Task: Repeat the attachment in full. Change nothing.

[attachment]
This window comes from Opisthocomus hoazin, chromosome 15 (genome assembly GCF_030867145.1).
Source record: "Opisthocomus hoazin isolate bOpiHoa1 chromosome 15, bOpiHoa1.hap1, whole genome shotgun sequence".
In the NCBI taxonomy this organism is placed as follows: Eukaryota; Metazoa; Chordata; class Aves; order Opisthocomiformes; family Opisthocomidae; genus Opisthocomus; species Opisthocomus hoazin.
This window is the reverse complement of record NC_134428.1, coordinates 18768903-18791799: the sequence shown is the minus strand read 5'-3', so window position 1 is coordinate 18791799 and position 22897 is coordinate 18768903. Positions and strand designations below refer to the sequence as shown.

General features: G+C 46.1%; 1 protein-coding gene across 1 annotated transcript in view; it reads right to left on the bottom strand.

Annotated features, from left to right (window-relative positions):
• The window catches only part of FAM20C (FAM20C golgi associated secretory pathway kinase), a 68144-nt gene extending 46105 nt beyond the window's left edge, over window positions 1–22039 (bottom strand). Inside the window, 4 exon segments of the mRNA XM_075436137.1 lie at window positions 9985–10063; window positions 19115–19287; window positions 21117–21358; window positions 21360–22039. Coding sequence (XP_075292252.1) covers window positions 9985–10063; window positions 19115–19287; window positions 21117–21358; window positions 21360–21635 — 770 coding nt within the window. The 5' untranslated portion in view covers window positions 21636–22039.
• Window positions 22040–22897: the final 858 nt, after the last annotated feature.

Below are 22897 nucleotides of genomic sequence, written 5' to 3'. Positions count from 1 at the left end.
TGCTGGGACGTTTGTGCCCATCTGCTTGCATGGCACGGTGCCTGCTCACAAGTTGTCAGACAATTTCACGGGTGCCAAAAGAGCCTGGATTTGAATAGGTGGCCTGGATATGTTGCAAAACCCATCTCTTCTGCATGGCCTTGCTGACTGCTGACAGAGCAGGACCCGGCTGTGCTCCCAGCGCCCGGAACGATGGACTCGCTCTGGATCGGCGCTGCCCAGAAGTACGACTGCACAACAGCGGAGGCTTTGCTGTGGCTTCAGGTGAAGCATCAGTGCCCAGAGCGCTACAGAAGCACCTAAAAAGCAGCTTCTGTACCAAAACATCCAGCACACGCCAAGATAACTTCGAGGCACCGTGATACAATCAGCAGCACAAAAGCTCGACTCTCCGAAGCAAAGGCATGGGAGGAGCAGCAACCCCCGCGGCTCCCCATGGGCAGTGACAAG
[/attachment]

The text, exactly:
This window comes from Opisthocomus hoazin, chromosome 15 (genome assembly GCF_030867145.1).
Source record: "Opisthocomus hoazin isolate bOpiHoa1 chromosome 15, bOpiHoa1.hap1, whole genome shotgun sequence".
In the NCBI taxonomy this organism is placed as follows: Eukaryota; Metazoa; Chordata; class Aves; order Opisthocomiformes; family Opisthocomidae; genus Opisthocomus; species Opisthocomus hoazin.
This window is the reverse complement of record NC_134428.1, coordinates 18768903-18791799: the sequence shown is the minus strand read 5'-3', so window position 1 is coordinate 18791799 and position 22897 is coordinate 18768903. Positions and strand designations below refer to the sequence as shown.

General features: G+C 46.1%; 1 protein-coding gene across 1 annotated transcript in view; it reads right to left on the bottom strand.

Annotated features, from left to right (window-relative positions):
• The window catches only part of FAM20C (FAM20C golgi associated secretory pathway kinase), a 68144-nt gene extending 46105 nt beyond the window's left edge, over window positions 1–22039 (bottom strand). Inside the window, 4 exon segments of the mRNA XM_075436137.1 lie at window positions 9985–10063; window positions 19115–19287; window positions 21117–21358; window positions 21360–22039. Coding sequence (XP_075292252.1) covers window positions 9985–10063; window positions 19115–19287; window positions 21117–21358; window positions 21360–21635 — 770 coding nt within the window. The 5' untranslated portion in view covers window positions 21636–22039.
• Window positions 22040–22897: the final 858 nt, after the last annotated feature.

Below are 22897 nucleotides of genomic sequence, written 5' to 3'. Positions count from 1 at the left end.
TGCTGGGACGTTTGTGCCCATCTGCTTGCATGGCACGGTGCCTGCTCACAAGTTGTCAGACAATTTCACGGGTGCCAAAAGAGCCTGGATTTGAATAGGTGGCCTGGATATGTTGCAAAACCCATCTCTTCTGCATGGCCTTGCTGACTGCTGACAGAGCAGGACCCGGCTGTGCTCCCAGCGCCCGGAACGATGGACTCGCTCTGGATCGGCGCTGCCCAGAAGTACGACTGCACAACAGCGGAGGCTTTGCTGTGGCTTCAGGTGAAGCATCAGTGCCCAGAGCGCTACAGAAGCACCTAAAAAGCAGCTTCTGTACCAAAACATCCAGCACACGCCAAGATAACTTCGAGGCACCGTGATACAATCAGCAGCACAAAAGCTCGACTCTCCGAAGCAAAGGCATGGGAGGAGCAGCAACCCCCGCGGCTCCCCATGGGCAGTGACAAG